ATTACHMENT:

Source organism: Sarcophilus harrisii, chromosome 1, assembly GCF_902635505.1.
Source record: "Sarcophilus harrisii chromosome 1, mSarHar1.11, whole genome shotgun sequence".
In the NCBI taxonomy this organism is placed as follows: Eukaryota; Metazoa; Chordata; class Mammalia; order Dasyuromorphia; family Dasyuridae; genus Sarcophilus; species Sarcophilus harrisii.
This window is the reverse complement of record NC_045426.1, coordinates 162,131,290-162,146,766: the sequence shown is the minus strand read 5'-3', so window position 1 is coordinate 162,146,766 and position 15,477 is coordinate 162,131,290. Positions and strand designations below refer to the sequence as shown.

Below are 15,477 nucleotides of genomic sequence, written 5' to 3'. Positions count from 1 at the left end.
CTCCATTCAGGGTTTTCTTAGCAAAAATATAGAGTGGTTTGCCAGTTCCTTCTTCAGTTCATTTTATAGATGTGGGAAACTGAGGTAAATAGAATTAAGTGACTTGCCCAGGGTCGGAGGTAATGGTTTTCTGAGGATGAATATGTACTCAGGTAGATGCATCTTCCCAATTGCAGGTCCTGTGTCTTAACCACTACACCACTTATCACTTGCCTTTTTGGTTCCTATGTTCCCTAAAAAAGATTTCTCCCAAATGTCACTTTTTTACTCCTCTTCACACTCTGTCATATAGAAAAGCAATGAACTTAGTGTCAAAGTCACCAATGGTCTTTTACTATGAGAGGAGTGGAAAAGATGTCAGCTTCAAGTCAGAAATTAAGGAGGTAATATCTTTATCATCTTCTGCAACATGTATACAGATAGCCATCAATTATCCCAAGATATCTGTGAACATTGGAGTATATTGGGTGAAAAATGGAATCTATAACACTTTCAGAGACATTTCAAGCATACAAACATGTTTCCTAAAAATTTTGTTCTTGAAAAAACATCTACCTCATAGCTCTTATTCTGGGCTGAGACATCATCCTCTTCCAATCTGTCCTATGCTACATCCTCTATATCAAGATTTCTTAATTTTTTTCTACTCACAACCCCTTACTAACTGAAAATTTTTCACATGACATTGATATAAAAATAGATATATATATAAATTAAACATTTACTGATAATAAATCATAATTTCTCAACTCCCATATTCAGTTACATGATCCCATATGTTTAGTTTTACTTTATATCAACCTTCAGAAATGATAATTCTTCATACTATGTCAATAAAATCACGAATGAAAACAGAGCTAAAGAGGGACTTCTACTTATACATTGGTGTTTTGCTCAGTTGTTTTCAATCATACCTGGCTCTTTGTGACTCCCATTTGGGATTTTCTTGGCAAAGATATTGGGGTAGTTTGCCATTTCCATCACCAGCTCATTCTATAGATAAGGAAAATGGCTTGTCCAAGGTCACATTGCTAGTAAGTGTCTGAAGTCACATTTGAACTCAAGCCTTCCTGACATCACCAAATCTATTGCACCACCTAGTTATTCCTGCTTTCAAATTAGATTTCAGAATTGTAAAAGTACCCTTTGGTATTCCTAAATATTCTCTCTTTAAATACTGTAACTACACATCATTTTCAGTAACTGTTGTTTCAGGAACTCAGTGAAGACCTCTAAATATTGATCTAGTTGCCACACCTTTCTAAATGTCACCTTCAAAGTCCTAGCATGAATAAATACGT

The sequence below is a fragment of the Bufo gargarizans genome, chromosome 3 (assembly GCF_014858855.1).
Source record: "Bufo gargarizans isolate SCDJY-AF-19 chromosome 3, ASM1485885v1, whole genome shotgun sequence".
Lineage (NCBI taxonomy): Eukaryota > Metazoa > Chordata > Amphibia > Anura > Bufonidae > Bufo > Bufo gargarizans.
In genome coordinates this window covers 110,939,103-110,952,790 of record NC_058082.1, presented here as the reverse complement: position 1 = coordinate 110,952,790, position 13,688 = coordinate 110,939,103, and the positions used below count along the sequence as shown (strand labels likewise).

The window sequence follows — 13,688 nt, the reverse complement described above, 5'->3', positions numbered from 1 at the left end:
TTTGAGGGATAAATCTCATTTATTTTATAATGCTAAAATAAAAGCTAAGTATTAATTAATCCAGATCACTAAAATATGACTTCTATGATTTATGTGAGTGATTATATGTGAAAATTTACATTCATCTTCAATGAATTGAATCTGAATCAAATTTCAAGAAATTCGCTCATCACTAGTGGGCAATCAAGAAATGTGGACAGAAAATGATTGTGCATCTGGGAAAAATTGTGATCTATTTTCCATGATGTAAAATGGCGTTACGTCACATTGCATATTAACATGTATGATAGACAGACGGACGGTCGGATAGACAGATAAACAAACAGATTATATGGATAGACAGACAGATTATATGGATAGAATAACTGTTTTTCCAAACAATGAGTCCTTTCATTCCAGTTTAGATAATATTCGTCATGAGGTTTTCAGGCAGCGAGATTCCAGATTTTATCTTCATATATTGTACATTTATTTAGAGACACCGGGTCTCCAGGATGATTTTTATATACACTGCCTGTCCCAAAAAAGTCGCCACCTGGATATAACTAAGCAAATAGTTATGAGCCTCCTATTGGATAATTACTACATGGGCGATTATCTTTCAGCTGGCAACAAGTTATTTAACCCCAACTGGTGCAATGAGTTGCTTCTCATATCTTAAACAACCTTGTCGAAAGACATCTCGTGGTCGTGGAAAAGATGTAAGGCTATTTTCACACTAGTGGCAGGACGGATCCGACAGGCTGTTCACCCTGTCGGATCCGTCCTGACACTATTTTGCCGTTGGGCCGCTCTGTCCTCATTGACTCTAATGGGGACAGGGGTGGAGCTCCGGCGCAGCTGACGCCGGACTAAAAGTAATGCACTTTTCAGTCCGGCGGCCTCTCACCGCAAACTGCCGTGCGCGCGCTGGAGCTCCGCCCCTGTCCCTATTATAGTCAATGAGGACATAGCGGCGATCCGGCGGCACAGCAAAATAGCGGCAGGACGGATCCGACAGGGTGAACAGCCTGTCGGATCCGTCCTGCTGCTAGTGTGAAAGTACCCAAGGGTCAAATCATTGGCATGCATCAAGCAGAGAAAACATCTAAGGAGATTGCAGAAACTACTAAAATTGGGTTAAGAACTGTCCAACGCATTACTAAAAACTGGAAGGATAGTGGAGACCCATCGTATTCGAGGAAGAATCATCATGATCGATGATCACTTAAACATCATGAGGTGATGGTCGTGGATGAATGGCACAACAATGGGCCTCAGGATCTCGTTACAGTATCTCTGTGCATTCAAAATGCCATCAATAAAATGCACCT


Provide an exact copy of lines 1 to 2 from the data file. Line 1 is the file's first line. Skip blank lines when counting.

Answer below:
Source organism: Sarcophilus harrisii, chromosome 1, assembly GCF_902635505.1.
Source record: "Sarcophilus harrisii chromosome 1, mSarHar1.11, whole genome shotgun sequence".